ERIC Number: ED275220
Record Type: RIE
Publication Date: 1986-Apr
Reference Count: 0
Higher Education and the Distribution of Knowledge: International Perspectives.
Altbach, Philip G.
The relationship between academic institutions and knowledge dissemination is discussed, with attention to new technologies, university presses, the role of scholarly journals, colleges as gatekeepers of knowledge, colleges as both producers and consumers of scholarly products, and an international network of knowledge distribution. New technologies cause economic and ethical problems but also provide immediate access to information. Fiscal problems for higher education in many countries have meant that budgets for dissemination and storage of knowledge, especially library funds and allocations for university presses, have been cut. University presses, particularly in the United States and Britain, are major publishers of scientific literature. Scholarly journals are typically edited in universities and frequently published on campus. Academic institutions are also the primary users of scholarly publications. Universities, through the system of evaluation of professional performance, act as indirect gatekeepers, deciding what kinds of knowledge will be rewarded. Universities in the large industrial nations are the major producers of scholarly knowledge, as well as the main distributors. Academic institutions in other countries, and particularly in the Third World, are, in the main, consumers of scholarly materials and research published elsewhere. (SW)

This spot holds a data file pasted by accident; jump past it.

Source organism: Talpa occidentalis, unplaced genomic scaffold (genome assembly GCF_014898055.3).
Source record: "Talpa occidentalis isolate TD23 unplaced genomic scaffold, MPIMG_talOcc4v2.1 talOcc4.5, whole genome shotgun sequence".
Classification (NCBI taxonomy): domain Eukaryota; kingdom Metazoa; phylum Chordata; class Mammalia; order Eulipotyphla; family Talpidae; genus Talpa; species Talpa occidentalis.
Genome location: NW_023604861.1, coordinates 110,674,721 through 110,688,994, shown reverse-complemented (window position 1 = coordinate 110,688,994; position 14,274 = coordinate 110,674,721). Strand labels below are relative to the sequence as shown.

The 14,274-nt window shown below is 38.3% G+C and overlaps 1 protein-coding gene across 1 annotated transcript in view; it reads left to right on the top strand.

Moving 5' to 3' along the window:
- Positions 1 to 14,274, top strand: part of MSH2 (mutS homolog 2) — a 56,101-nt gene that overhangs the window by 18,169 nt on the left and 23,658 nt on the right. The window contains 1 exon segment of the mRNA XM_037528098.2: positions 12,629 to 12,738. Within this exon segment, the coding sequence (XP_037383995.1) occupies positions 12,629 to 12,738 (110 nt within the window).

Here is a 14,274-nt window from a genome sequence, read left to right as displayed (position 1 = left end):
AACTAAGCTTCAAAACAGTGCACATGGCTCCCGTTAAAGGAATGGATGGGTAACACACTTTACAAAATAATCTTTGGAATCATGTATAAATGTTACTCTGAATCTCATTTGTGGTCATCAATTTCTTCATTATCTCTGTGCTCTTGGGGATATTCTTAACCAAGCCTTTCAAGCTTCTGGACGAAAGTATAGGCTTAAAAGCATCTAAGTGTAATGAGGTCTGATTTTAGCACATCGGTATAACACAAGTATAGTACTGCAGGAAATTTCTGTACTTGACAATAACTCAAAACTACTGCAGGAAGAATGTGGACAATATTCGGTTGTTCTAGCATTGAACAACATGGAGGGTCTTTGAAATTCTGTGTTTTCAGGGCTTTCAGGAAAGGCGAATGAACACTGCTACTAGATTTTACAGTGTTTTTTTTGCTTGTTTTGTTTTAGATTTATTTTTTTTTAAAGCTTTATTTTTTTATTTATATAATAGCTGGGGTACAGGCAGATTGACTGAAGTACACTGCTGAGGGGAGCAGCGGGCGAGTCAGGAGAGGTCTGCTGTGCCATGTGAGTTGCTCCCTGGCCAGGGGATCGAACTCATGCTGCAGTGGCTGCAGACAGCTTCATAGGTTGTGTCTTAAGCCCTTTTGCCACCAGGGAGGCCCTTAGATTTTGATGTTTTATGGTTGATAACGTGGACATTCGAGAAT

Publication Type: Opinion Papers; Speeches/Meeting Papers
Education Level: N/A
Authoring Institution: N/A
Note: Paper presented at the Annual Meeting of the American Educational Research Association (67th, San Francisco, CA, April 16-20, 1986). Chapter in "The Knowledge Context" by Philip G. Altbach, State University of New York Press, Albany, NY, 1987).